Food lies at the heart of our bodies and our culture; it is there for celebrations and sustenance. NOMaste features a local fierce foodie each month, in four weekly segments. First, an interview, then a top 10 list, followed by a recipe to share, and finally a food review. This food corner will not just feature local chefs but also restaurateurs, buyers, suppliers — any woman involved in any aspect of the food chain, from farm to food truck. Join us each week as we get to know another Foodie in the city. Part I of this month’s series can be found here, part II can be found here, and part III can be found here.
Having been a longtime fan of the previous incarnation of Mexico City, I had shown up for my meal with what I wanted to eat already in mind. The format has changed a lot over the years, but they have settled on the diner-friendly format of what you could call ‘half-fast food.’ You place your order at the counter and pay, then seat yourself and wait for your food to arrive. When it’s ready, the piping hot, steaming plate is brought straight to you at your table. It is all fresh and made to order, so it arrives in a standard sit-down restaurant timeline, but that is expected with any restaurant serving made-to-order quality food.
The dining room is spacious, and there is a mix of booths and tables that can be configured to accommodate a party of over 20, or for an intimate dinner for two. Gone are the televisions distractingly blaring various different shows or sports. In their absence you are left with a simple stylish room that is quietly awaiting your dinner conversation. Accenting the orange walls are bright white cushions that glow on the dark wood booths.
We took over a corner and crammed six bodies into a booth. We could have opted for a larger table but the beauty of the corner booth with its padded cushions was too much to pass up. We waited patiently for our food, which came out platter after platter, until there was no room left on the table for all of it.
First up is a staple that you just expect at any Mexican restaurant — a plate of tortilla chips with their house-made salsas and pico de gallo. They have a mild and hot version of their salsas, but don’t let that fool you — they are both hot! I kept to the pico only, but the rest of my dining company devoured the other sauces. They are homemade, and although they are a bit liquidy and runny, they have plenty of heat, so thank goodness they’re not too chunky, because you may not survive if you’re a spice lightweight like me — a little goes a long way. I was almost worried I would be full by the time our food came since I just love me some homemade pico and chips, but I did share with everyone else so that saved some room for the parade of entrees.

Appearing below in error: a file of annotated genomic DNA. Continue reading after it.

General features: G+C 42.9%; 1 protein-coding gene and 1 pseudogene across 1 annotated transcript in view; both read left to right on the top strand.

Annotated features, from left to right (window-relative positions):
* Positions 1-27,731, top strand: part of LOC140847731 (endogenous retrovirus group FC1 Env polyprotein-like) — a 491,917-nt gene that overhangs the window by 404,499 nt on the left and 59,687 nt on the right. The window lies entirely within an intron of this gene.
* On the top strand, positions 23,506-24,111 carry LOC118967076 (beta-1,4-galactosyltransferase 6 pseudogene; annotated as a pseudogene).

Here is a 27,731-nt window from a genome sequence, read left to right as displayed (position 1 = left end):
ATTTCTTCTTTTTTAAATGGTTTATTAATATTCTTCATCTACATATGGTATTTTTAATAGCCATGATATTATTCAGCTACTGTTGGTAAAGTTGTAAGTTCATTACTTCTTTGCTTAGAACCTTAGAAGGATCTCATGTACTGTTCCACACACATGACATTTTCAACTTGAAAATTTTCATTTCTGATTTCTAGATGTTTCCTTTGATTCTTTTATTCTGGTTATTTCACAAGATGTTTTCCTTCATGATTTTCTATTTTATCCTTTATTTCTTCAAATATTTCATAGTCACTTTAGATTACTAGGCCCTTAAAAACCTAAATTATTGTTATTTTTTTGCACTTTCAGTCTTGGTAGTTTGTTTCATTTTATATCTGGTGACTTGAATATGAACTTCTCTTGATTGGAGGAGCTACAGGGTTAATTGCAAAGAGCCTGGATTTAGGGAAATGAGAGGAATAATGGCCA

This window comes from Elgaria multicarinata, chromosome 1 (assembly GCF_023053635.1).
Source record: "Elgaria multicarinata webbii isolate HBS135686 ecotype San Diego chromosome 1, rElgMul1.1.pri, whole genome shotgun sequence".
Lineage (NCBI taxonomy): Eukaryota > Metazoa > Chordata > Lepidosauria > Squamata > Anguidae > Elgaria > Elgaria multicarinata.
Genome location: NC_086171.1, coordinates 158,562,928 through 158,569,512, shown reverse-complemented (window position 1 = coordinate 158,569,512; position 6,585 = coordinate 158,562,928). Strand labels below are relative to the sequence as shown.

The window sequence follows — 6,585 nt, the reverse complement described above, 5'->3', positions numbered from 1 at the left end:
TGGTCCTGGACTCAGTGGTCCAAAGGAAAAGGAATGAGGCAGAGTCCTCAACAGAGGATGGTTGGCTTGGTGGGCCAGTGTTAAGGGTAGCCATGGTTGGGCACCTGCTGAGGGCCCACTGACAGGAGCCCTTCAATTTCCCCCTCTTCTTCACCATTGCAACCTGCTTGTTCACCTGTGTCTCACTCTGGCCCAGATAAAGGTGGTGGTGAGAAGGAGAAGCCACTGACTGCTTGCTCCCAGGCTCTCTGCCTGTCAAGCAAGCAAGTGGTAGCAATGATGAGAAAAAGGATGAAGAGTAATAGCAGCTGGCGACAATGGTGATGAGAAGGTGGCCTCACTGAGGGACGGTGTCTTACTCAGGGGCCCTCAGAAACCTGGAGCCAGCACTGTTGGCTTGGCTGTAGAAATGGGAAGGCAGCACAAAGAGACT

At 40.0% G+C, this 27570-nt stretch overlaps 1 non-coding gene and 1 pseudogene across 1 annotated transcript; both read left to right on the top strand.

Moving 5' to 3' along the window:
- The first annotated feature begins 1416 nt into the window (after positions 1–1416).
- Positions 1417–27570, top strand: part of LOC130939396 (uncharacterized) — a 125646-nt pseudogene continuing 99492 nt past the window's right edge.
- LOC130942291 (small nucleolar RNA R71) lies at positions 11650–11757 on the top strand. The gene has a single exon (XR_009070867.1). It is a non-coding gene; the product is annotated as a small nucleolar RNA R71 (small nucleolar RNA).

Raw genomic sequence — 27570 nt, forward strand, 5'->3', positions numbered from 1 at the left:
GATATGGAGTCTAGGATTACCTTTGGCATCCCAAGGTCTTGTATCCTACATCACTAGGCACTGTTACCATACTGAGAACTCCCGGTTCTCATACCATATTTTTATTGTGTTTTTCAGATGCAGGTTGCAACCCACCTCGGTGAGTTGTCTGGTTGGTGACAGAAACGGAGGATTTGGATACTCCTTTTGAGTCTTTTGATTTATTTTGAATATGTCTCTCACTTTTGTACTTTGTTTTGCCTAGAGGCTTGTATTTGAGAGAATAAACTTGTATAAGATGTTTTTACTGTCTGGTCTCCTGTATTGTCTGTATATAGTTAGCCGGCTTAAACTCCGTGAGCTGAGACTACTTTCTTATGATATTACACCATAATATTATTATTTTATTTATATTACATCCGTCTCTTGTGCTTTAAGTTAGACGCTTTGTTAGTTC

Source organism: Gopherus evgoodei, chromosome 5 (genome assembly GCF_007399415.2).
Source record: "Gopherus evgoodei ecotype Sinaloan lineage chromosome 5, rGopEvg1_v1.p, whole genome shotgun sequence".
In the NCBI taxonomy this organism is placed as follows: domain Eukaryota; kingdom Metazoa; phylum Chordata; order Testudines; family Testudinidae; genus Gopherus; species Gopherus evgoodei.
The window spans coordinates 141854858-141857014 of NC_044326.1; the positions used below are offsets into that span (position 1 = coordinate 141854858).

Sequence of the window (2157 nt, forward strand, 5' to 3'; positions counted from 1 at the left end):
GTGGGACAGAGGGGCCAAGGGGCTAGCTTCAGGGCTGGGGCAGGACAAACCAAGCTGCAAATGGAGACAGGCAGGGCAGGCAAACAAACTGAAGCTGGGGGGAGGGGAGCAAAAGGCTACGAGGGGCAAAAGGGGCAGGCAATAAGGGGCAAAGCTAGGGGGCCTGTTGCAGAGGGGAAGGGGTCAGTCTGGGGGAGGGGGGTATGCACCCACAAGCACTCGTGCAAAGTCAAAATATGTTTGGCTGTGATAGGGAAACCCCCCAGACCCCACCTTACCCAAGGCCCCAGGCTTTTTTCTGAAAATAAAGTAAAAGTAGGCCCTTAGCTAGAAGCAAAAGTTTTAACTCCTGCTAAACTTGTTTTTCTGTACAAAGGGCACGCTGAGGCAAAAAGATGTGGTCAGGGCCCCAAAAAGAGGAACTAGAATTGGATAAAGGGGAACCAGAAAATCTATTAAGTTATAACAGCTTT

Our first dish was a surprise treat that we did not order, but the restaurant brought out to us to try. It was a plate full of cricket tacos. The insects were cooked to a crunchy consistency, and were on top of a delightfully flavorful homemade corn tortilla. There was generous heap of guacamole on it along with a lime wedge for you to add some citrusy zest to your taco. The texture was crunchy, and the flavor was mostly lime and guacamole. The crickets did not have that much of a flavor – perhaps a subtle nutty flavor — but they did add a ton of texture. This was refreshing because I was a bit timid. The crunch was a little difficult for me, I will admit, but if no one told me what I was eating, I could have sworn it was some fried crispy vegetables. Apparently they are packed full of iron, so they are very healthy for you. We each tried one and were happy for the adventure. Not all of us got through the whole taco, but we shared an experience we wouldn’t forget. I recommend giving it a try — you can be the first among your friends to say you ate a gourmet insect.
Out next was my favorite — the Mexico City Nachos, smothered in mole sauce. The mole sauce was something I requested, because I loved the previous restaurant’s mole nachos, so they happily obliged. I am sure they will cover your nachos if you ask as well! These were covered in multiple kinds of meat — pork, steak, and chicken, then smothered in cheese — queso blanco and fresco, beans, mole, sour cream, and pico de gallo. I opted to hold the salsa verde, which is (for me) an incredibly hot salsa that they add to all the tacos, burritos, and nachos. So beware — if you have a weak palette like I do (I love flavor, but can only tolerate Frank’s for heat) you may want to hold the salsa verde on everything you order. Some people mistakenly order these as an appetizer to solo before an entree. I don’t know about you, but I have never had the stomach capacity to house two full-sized entrees alone. I recall the first time someone ordered the nachos before their entree and an appetizer, foolishly thinking it would be a manageable item to share with their significant other. It is such a massive amount of food and cheese, that they could barely eat half of it. We all helped them out with that — a privilege we were only too happy to help with.